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December 4, 2013

Self-Control, Legalism, or Moral Schizophrenia

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Written by: Duane Covrig
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“Dad, you’re talking to yourself again,” My daughter chided.

I do that to coach myself.

I like to use my last name.

It was disconcerting to my daughter who shares the same last name.

“Covrig, pick up your feet. Keep it moving.”

That day, I was coaching myself to keep up with my daughter on the tennis court.

Sometimes I talk to myself around the house when I am getting behind on a project.

I also high-five myself when I reach a goal.

It’s self-talk, self-coaching.  I don’t think I am alone. I don’t think it’s schizophrenia.

It’s just a form of self-control.

Self-control—where part of your mind tells another part of your mind or body they are falling behind expectations, or congratulating the “self-team” on their great accomplishment.

“Way to go, Covrig.”

At least I hope it isn’t not schizophrenia.

I do admit, sometimes it gets pretty focused and sounds intense. But don’t worry I love myself…but I have learned I don’t love myself when I indulge myself.

Self-control makes the list of Hall of Fame virtues in Galatians 5 where it is considered a normal outgrowth of the Spirit’s working in our lives:

“But the fruit of the Spirit is love, joy, peace, forbearance, kindness, goodness, faithfulness, gentleness and self-control. Against such things there is no law. Those who belong to Christ Jesus have crucified the flesh with its passions and desires. Since we live by the Spirit, let us keep in step with the Spirit.  

Spirit talk, Spirit walk, Spirit truth, Spirit passion and desire manifests itself in Self-control.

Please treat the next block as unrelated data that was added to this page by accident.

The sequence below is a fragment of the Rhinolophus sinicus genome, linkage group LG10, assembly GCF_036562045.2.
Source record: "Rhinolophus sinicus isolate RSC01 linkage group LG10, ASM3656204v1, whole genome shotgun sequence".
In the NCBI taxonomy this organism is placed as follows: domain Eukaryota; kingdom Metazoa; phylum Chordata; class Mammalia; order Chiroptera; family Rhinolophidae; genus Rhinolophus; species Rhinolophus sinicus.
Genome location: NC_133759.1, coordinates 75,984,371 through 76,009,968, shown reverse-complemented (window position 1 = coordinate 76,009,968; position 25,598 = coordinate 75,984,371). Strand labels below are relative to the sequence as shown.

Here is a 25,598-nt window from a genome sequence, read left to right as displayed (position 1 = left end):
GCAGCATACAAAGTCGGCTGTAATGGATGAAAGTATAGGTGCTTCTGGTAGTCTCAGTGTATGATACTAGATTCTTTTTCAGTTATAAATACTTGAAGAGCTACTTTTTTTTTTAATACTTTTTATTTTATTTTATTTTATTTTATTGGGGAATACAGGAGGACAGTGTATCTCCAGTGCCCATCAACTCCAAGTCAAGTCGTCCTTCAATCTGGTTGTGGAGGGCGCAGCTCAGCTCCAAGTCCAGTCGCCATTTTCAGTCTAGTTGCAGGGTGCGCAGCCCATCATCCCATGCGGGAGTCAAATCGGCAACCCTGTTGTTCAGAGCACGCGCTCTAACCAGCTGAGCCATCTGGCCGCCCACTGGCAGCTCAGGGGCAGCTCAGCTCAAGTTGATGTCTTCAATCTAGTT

But for some, self-control has become a legalistic thing….That nasty performance talk when it should only be about Jesus’s love.

Self-control is about Jesus’ love. Ask those recovering from years of poor self-control.

If we as a Christian community take it as our gracious activity to call each other to love and to do good,  and we challenge ourselves to foster peace with all people, and do acts of charity and kindness, it makes since we would also call include other “fruits” in our Spirit fruit salad. Those include faithfulness and self-control (part of those sterner virtues we covered in another blog).

It’s the tough stuff of not-eating too much, practicing regular exercise, telling your mouth to shut up before someone else has to, passing up a good deal because “You don’t need it Covrig. Covrig, walk away from the sale item. Covrig….walk away, now!”

I hate self-control…but it sure loves me.

When the Spirit win’s one of those “talk downs,” I recognize that God is parenting me, leading me to better outcomes, wanting me to learn the joy of self-control.

Its part of moral and spiritual growth that the SPIRIT is creating in my life.

Can you be too harsh? Yes, I went through years of being too harsh. It was wrong. But then I also swung the other way. God is parenting me into a joyful balance.

This is Spirit working stuff. It is powerful grace forming. He is creating attitudes, actions and thinking that will benefit me and others. IT IS GOOD.

However, we need to remember the whole context of Galatians 5 and put self-control in its context.

I am not a Greek scholar nor do I do exegesis for a living, but the basic message of Galatians, as I read it, was to dislodge legalistic predispositions and propensities and remind the people they had “freedom.” Freedom is GREAT. I love freedom. But this type of “freedom” was to energize their self-initiated actions toward loving each other.  (Any pastor or elder will tell you that congregations freed to love each other are always happier places.)

Paul was coaching the “foolish Galatians” about being “bewitched” by the opposition and driven back from their position of freedom back into slavery to nit-picky legalism of the “circumcision gang.”